Consumer markets, of which dentistry is one, always follow a pattern that is firmly based on two fundamental marketing principals.
The first principal is that all consumer markets change over time, nothing stays the same. Change is largely driven through innovation, fear and uncertainty, entrepreneurial flair or indeed all three. Think of Ryan Air, B&Q, Amazon or the CO OP funeral service.
The second rule is based on the principal that if you listen carefully and truly understand what the consumer wants, you can change their traditional buying behaviour over time by leveraging innovation, accessibility, perceived value or remarkable service levels. There are countless examples of this, from the sale of fashion products through supermarkets (George at ASDA) to the sale of car insurance (Direct Line) through the telephone and then latterly online.
We have all witnessed the dramatic changes in the UK optics business over the last 25 years. Relaxation of advertising rules, new competition, and the abolition of the NHS eye test for all made for challenging times. Yet amidst this upheaval, the birth of Specsavers was one of the industry’s great success stories. Husband and wife team Doug and Mary Perkins seized the opportunity to change the optical care industry after deregulation in 1983, with a mission to provide quality eyecare at affordable prices clearly, simply and consistently. It is now the largest privately owned optical company in the world, with more than 1,350 stores throughout the UK, Ireland, Europe, Australia and New Zealand, and a turnover of £1.2billion. Today 70% of the UK market for contact lenses and spectacles is in the hands of just 4 groups. So how did this happen and, more importantly, what impact did the change have on the UK’s 40,000 independent Opticians in 1990, when the large companies began taking ground? The inevitable first defensive position to take if a multiple opens next door is to take your proposition and positioning ‘up market’, clearly distancing your business from the ‘value for money’ end of the market. The problem with this defensive strategy is that everyone thinks that there’s nowhere to go but ‘up market’, so there are 20,000 other business owners thinking the same thoughts and all attempt to move to the same market position. Some will execute it well, carve out a successful niche and build a robust business as a premiumn niche operator as a result. However the majority of independent opticians vaporised over a 10-year period, ask yourself why? So what does this mean for the dental practice owner in the UK? Due to the non-invasive nature of optics it is often dismissed as a less skilled procedure requiring less patient confidence, therefore it could be argued that it has little in common with dentistry. Perhaps, but try putting yourself in the customers’ / patients’ shoes. A brand that you have known and trusted like Boots or Tesco opens a state-of-the-art dental practice within a 12 minute drive of where you live offering easy parking, 7 day opening and speaks to you in a language you understand; demystifying the world of dentistry, talking about a pain free, relaxed experience at value for money pricing. It’s going to get your attention and serious consideration, particularly if your current dentist is unremarkable and perceived to be expensive.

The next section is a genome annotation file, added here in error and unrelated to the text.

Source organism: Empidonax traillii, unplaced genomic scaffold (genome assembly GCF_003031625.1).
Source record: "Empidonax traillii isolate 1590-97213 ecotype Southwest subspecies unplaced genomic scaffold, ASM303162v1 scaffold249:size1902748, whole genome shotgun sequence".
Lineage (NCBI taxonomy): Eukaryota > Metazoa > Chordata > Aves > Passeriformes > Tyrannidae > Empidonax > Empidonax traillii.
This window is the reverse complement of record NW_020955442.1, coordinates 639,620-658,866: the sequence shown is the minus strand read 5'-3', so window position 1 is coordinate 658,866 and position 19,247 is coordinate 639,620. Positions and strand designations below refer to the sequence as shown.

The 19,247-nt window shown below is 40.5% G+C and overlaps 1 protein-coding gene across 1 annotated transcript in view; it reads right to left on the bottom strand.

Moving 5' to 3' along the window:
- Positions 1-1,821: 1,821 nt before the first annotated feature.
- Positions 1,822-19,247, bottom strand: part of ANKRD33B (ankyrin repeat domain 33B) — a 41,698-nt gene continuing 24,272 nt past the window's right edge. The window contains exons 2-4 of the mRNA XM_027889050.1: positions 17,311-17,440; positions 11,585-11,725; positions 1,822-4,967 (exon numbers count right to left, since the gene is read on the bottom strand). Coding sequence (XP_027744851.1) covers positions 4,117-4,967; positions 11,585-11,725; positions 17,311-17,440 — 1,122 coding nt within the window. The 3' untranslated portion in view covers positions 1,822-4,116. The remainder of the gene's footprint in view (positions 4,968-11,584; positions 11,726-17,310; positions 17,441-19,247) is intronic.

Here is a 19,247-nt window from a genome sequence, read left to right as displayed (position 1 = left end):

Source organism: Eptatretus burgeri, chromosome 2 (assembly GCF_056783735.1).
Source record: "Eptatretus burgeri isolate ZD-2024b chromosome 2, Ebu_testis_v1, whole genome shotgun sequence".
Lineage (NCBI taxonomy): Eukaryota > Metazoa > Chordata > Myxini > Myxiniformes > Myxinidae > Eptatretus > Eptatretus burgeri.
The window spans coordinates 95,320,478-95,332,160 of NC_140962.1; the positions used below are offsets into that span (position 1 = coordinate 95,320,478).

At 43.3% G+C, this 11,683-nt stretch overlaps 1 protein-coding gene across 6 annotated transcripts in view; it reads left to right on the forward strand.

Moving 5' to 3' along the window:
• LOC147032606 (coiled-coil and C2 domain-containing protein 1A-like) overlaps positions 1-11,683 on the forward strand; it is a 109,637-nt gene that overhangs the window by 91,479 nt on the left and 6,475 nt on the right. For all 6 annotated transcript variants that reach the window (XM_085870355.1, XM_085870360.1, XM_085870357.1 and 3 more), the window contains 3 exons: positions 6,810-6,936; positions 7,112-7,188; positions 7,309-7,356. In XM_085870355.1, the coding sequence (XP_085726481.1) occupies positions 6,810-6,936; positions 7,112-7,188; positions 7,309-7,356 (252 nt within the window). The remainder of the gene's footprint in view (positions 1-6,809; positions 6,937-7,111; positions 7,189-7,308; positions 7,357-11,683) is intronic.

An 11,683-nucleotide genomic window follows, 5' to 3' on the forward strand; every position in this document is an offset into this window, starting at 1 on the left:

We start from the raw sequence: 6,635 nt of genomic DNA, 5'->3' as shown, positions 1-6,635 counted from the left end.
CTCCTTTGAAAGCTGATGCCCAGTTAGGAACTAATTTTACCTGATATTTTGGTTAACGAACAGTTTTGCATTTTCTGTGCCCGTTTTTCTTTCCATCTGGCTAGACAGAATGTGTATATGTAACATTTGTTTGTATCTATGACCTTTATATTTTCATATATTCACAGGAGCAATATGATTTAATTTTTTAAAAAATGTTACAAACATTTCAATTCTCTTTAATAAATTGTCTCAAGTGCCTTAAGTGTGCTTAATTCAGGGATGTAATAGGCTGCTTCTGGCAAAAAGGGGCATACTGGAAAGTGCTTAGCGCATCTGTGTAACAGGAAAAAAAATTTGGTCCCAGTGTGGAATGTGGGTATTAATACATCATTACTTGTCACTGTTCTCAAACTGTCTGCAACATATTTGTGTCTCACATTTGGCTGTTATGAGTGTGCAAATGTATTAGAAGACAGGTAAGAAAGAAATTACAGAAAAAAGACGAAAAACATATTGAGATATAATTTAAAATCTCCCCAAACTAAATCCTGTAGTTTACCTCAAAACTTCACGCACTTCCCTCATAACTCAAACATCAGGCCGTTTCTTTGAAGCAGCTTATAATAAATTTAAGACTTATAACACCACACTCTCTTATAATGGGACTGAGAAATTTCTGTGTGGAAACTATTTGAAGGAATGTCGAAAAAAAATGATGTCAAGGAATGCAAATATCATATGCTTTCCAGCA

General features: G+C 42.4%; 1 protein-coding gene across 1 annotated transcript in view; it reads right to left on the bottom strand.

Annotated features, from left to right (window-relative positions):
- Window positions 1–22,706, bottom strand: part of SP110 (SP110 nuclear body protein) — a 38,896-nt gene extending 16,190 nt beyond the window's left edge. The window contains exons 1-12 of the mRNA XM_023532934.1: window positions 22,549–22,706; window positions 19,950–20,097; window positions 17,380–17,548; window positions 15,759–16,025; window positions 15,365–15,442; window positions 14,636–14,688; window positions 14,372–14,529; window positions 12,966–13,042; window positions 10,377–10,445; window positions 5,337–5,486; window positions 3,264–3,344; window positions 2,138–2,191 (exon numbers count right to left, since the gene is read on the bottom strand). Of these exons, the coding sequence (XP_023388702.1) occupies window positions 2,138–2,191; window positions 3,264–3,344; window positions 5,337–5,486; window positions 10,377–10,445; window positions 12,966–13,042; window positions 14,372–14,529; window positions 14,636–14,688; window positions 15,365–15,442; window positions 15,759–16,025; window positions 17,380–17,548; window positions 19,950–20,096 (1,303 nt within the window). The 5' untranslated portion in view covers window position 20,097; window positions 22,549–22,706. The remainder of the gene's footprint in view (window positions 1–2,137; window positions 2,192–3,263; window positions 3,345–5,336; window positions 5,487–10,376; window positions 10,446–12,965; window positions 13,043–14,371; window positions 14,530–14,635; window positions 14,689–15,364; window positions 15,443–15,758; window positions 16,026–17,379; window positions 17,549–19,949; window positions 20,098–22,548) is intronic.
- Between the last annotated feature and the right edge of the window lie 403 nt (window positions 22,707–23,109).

Change is coming, if not directly to your catchment near it. The ripple effect will have consequences; if all the independent Dentists adopt the traditional defence of moving ‘up market’ then it is going to get crowded very quickly. Stay ahead of the game by applying the earlier mentioned two principal marketing rules to your practice:
Rule #1 Embrace the change, don’t become a victim. Look at your catchment, evaluate your competitive set, establish what they are not doing well or simply not doing, find the gaps and monetise them. You may discover that you’ve chosen the wrong market – the perceived need for what you offer isn’t strong enough, they aren’t willing to pay what you need to charge, or the size of the market is too small. In this case, it’s time to position yourself for an entirely different market. Don’t just think of the somewhat hackneyed spa practice format, consider a ‘Saga’ type practice, or opening a ‘Tesco’ before they do (Tesco won’t open in your town if there is a dentist doing the same thing as there are just too many open points!) Rule #2 Find out what your customers and non-customers really want by asking them [(it is important to use a third party to do this); you might be very surprised. You may find that by opening at 6am daily and serving a light breakfast to all your business executive clients, you keep them for life, whatever Boots is offering. Be innovative – you need to think outside the box to be able to make a success of a business in tough times. Keep your eyes open for change before it happens – so you’ve already thought through how you’re going to make critical adjustments before it’s too late. In tough times like these, only dental practices that are nimble, resourceful and above all, innovative, will survive and thrive. Get ahead (and stay ahead) of the curve now whilst there is time and you could be in for a substantial growth in your business.
Jonathan Fine Director of Marketing, Breathe Business